A rare form of matter known as “spin glass” may be opening up a new direction in artificial intelligence in which algorithms can be printed as physical hardware. Researchers at Los Alamos National Laboratory (LANL) have for the first time made an artificial spin glass consisting of nanomagnets arranged in a way that mimics a neural network.
Theoretical models of spin glass have previously been widely used in complex systems, such as those describing brain function or stock market dynamics.
In brief, spin glass is a magnetic state of matter that is characterized by randomness. The spin glass that the LANL researchers developed—published on 17 March in the journal Nature Physics—involves the magnets in the system finding a complex configuration of aligning and anti-aligning with each other to minimize energy use. The magnets used are thin layers of iron-nickel alloy that act like microscopic bar magnets, flipping their north and south poles to find a low energy state. Their positions and orientations were chosen to correspond with the interaction structure of an artificial neural network.
“A classic example of hardware serving as software are slide rule[s]. The rules of the geometry encode simple arithmetic.”
—Michael Saccone, Los Alamos
“This is comparable to a supercooled fluid: The molecules want to arrange in a simpler solid—but can’t immediately, because the energy and time to find the ordered configuration aren’t [available],” said Michael Saccone, a postdoctoral researcher in theoretical physics at LANL.
Saccone and his LANL colleagues were able to fabricate and observe the artificial spin glass as a proof-of-principle Hopfield neural network, which mathematically models associative memory to guide the disorder of the artificial spin systems. Hopfield neural networks are mathematical systems made of neurons that are active (set to 1) or inactive (set to -1). The neurons look to the values of all other neurons and, depending on their inhibitory or excitatory connections with each other, decide what state to take on in the next time step. This is similar to spin glasses because the magnets can be in one of two states and rely on their interactions with other magnets to update their states.
This associative memory is a key feature of Hopfield networks because it makes the network capable of linking two or more memory patterns related to an object. In practice this means that if, for instance, a partial image of a face is received as an input, then the network can recall the complete face. This gives Hopfield networks a distinct advantage over traditional algorithms, because they do not require a perfectly identical scenario to identify a memory.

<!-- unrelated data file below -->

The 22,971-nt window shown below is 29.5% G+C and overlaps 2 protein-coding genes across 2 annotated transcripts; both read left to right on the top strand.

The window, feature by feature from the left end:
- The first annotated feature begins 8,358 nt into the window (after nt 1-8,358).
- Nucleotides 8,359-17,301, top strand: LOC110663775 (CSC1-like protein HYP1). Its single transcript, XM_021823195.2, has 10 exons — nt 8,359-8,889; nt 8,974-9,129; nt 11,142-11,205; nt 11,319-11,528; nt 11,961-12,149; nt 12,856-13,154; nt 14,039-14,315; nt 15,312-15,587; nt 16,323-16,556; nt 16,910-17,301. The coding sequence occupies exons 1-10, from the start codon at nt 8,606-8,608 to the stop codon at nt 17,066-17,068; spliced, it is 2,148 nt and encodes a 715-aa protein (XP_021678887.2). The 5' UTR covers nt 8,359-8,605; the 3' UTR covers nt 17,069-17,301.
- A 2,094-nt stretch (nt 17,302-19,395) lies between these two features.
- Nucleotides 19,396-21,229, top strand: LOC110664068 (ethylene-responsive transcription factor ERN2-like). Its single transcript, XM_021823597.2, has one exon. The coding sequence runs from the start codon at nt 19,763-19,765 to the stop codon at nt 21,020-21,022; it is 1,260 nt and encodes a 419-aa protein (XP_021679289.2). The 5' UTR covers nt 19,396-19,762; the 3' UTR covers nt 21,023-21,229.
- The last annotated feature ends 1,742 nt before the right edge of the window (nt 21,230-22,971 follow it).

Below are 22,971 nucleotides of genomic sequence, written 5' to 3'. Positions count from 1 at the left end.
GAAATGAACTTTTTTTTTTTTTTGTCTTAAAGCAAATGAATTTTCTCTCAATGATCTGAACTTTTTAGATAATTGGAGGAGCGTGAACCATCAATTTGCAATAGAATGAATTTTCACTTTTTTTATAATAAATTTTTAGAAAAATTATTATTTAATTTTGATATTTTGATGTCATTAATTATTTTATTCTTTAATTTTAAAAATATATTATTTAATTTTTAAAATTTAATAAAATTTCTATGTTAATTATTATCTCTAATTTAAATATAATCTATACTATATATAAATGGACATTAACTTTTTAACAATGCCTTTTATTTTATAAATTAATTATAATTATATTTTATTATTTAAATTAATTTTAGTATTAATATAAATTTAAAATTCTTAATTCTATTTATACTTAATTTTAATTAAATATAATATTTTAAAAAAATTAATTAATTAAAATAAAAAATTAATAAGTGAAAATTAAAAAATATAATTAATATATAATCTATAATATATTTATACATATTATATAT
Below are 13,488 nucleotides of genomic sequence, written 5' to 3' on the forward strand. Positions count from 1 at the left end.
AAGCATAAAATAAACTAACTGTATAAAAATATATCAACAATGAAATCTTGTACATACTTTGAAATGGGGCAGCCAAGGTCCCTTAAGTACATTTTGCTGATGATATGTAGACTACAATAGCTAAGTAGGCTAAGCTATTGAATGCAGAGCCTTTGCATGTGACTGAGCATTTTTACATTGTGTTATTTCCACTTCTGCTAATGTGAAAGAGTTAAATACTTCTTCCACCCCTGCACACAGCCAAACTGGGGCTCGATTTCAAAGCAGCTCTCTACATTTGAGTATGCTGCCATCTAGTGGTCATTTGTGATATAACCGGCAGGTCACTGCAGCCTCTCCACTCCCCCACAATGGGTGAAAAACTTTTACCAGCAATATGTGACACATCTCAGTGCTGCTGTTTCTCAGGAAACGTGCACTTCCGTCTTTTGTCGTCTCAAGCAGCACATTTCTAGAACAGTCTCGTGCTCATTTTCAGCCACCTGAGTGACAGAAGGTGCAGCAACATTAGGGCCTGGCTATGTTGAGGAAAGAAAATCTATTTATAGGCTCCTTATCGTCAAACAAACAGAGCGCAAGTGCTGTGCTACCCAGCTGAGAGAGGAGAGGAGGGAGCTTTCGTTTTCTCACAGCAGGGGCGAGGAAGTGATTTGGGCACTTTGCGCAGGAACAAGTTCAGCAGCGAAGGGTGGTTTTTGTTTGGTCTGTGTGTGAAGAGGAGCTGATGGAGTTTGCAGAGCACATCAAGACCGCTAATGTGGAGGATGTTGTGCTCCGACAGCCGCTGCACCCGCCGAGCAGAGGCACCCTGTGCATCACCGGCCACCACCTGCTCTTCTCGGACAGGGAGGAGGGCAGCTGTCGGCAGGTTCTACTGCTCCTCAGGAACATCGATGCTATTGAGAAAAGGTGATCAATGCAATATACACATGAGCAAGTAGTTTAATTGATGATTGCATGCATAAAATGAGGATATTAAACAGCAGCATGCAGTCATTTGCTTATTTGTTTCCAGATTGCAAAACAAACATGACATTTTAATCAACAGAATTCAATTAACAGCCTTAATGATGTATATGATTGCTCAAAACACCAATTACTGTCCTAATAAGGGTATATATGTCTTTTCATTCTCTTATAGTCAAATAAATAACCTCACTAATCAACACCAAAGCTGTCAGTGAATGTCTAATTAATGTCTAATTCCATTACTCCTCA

While it seems counterintuitive to picture an AI algorithm taking a physical form—hardware serving as software—Saccone has an explanation. “A classic example of hardware serving as software are slide rule[s],” said Saccone. “The rules of the geometry encode simple arithmetic.”
Saccone further explained that the approach they are taking is slightly different than the slide rule—an old-fashioned, mechanical analog "computer" that features logarithmic scales of numbers on parallel tracks that can be used as a kind of pre-electronic calculator. “We’re mapping the energy functions onto one another,” said Saccone. “Simply put, the lowest energy state in our physical system represents a solution to another, analogous problem.”
A similar approach is also used in quantum-annealing computers like those from D-Wave Systems, according to Saccone. Advantages include a lower cost to move information and inherent parallelization. However, disadvantages include a greater difficulty of programming and an often novel and nonstandard software-to-hardware interface.
The physical architecture of the nanomagnet AI algorithm is complex, Saccone said. However, he explained that in most popular, commonly implemented algorithms a “feed-forward” architecture of some sort is used. In this architecture, information flows from input to output step-by-step, suitable for training and sequential updates in a CPU or even GPU.
The architecture of a Hopfield network and nanomagnetic system is what’s called “all-to-all” and “undirected.” That means information is constantly flowing between all nanomagnets (neurons) in all directions (albeit with lower strength at longer spatial distances).
“This takes a while for a sequential algorithm to simulate, but in a physical system there is no cost to the inherent parallelization,” said Saccone. “The universe just does its thing.”